When I took my seat in the ’62 Center MainStage on Saturday night for the New York City Ballet’s Liebeslieder Walzer, I couldn’t help but be skeptical about what was in store. As a dancer, I am familiar with ballet classics such as Coppélia, Swan Lake and The Nutcracker, which have well known plots even in the non-dance world. I had never heard of this ballet before, however, and I had no idea what to expect. The description in the program didn’t help alleviate my doubts. According to the “Scholar Notes,” the dancers would be dancing to love poems by Friedrich Daumer and Johan Wolfgang von Goethe, which were set to music by Johannes Brahms, and the resulting pieces were then choreographed by George Balanchine. Comforted by the huge crowd that packed the ’62 Center to see the show, I resolved to keep an open mind and to try to enjoy the performance despite its curious plot.
It turns out I didn’t have to try to do anything. When the curtain rose at 7:30 p.m., eight dancers – four women and four men – were standing on the stage, waiting for the music to start. The set was simple; there were only a few chairs on the edges of the stage, as well as a piano and chorus in the left corner. The men were dressed in navy blue tuxedos, and the women in beautiful light pink, flowing dresses. As soon as the music started and the dancers burst into movement, I was drawn in by their graceful steps.
In the first half of the piece, the dancers glided around the stage, either in pairs or as a group, their hands changing partners so fast it was impossible to tell who was dancing with whom. At times, two men would compete for the affections of one woman, each performing increasingly impressive and difficult moves until she chose a permanent partner. Other times, a couple would take the floor, dancing around gaily while the others watched with interest until they were invited to dance again. The beginning of the piece contained many playful interactions with the other couples, and the scene seemed just like a real ballroom. Balanchine actually said the first act was supposed to represent “real people” dancing.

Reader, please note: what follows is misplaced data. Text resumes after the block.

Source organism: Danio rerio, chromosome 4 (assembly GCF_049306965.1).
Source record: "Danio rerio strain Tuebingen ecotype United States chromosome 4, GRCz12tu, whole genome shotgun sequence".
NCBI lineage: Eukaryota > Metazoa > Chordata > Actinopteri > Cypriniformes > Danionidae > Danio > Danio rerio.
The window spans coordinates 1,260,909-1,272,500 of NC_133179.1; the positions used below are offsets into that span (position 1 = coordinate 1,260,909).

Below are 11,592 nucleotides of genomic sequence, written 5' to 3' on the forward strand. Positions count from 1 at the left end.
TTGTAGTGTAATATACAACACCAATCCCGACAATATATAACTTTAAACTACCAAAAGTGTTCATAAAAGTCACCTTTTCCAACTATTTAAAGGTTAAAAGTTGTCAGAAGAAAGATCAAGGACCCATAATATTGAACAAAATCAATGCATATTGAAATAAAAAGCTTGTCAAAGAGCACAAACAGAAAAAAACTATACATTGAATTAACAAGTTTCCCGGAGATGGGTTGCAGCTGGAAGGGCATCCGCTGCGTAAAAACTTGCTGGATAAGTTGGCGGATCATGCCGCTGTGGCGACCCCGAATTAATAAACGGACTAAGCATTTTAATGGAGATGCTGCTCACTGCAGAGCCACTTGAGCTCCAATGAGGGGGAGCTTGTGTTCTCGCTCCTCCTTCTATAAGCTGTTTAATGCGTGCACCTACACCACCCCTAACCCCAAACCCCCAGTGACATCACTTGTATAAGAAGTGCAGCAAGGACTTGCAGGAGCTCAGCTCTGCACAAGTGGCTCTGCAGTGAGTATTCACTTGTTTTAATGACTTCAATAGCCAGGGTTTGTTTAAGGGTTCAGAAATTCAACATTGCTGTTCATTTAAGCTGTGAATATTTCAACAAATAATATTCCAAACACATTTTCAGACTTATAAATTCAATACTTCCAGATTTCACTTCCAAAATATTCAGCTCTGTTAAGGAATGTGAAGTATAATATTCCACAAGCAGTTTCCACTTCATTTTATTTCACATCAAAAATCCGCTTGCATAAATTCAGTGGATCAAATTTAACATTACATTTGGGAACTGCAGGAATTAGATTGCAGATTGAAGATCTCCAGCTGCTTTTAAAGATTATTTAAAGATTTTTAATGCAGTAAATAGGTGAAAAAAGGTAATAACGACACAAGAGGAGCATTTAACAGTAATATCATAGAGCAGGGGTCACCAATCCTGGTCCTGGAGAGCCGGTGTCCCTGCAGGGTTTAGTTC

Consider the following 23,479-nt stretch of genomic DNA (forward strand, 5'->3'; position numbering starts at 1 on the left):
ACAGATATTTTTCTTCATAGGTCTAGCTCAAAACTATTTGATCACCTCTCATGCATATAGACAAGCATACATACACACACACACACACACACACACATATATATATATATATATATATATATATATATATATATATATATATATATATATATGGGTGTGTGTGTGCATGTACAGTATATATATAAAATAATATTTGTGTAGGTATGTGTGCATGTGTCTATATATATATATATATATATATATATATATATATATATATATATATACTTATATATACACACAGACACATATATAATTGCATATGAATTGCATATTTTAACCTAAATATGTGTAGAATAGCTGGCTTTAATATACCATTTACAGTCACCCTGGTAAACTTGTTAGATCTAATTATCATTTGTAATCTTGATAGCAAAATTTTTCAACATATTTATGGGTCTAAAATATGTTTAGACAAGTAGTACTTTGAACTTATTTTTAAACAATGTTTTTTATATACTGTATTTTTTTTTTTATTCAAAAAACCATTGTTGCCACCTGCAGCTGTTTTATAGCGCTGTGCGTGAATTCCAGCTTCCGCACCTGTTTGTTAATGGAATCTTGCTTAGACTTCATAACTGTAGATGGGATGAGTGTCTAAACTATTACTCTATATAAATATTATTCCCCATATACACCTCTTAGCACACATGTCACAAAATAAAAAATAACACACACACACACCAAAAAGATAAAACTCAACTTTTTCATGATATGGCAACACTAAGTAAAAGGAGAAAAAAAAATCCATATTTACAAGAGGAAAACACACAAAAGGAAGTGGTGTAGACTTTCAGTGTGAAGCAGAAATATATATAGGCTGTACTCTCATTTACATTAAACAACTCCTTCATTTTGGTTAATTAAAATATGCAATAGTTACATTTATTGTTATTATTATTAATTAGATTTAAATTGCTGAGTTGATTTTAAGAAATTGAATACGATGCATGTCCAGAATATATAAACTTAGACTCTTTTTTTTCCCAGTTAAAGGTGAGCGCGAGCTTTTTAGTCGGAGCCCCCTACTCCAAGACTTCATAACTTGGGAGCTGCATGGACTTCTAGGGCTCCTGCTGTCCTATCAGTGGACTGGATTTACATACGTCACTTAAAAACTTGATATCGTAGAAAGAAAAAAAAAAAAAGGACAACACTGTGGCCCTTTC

In contrast, during the second act, things took on a more ethereal feel. The women changed into shorter tulle dresses and put on pointe shoes in order to represent the “souls” of the people who were dancing in the ballroom. The dancers managed to exceed the beauty of the first half, and for this part they hardly seemed to be connected to the ground. The dancers – even the women in their hard pointe shoes – hardly made any noise. In fact, had it been possible to tear my eyes away from the movement in front of me, I wouldn’t have heard anything, save for the occasional swish of fabric on fabric.
When I asked Jared Angle, one of the dancers of the New York City Ballet, if he liked productions such as Liebeslieder Walzer better than the more traditional ballets, he said yes without hesitation. He explained that the smaller shows allowed for a closer interaction with the others in the cast, and that everyone got really close while working on them. This closeness was evident during Saturday’s show, when passionate embraces and almost-kisses would cause sharp intakes of breathe from various members of the crowd. The chemistry between the dancers and the strength of the choreography was so powerful that it effectively represented the various nuances of love that Goethe and Daumer tried so hard to convey.
The only disappointment of the night was when, after only an hour, the dancers quietly watched the chorus sing their last few lines, and the lights went dim. The performance was over. I couldn’t believe it had already finished, for I could have watched them dance the whole night. Liebeslieder Walzer taught me that, no matter how well known the piece or the method in which it is delivered, the beauty of ballet will always show through.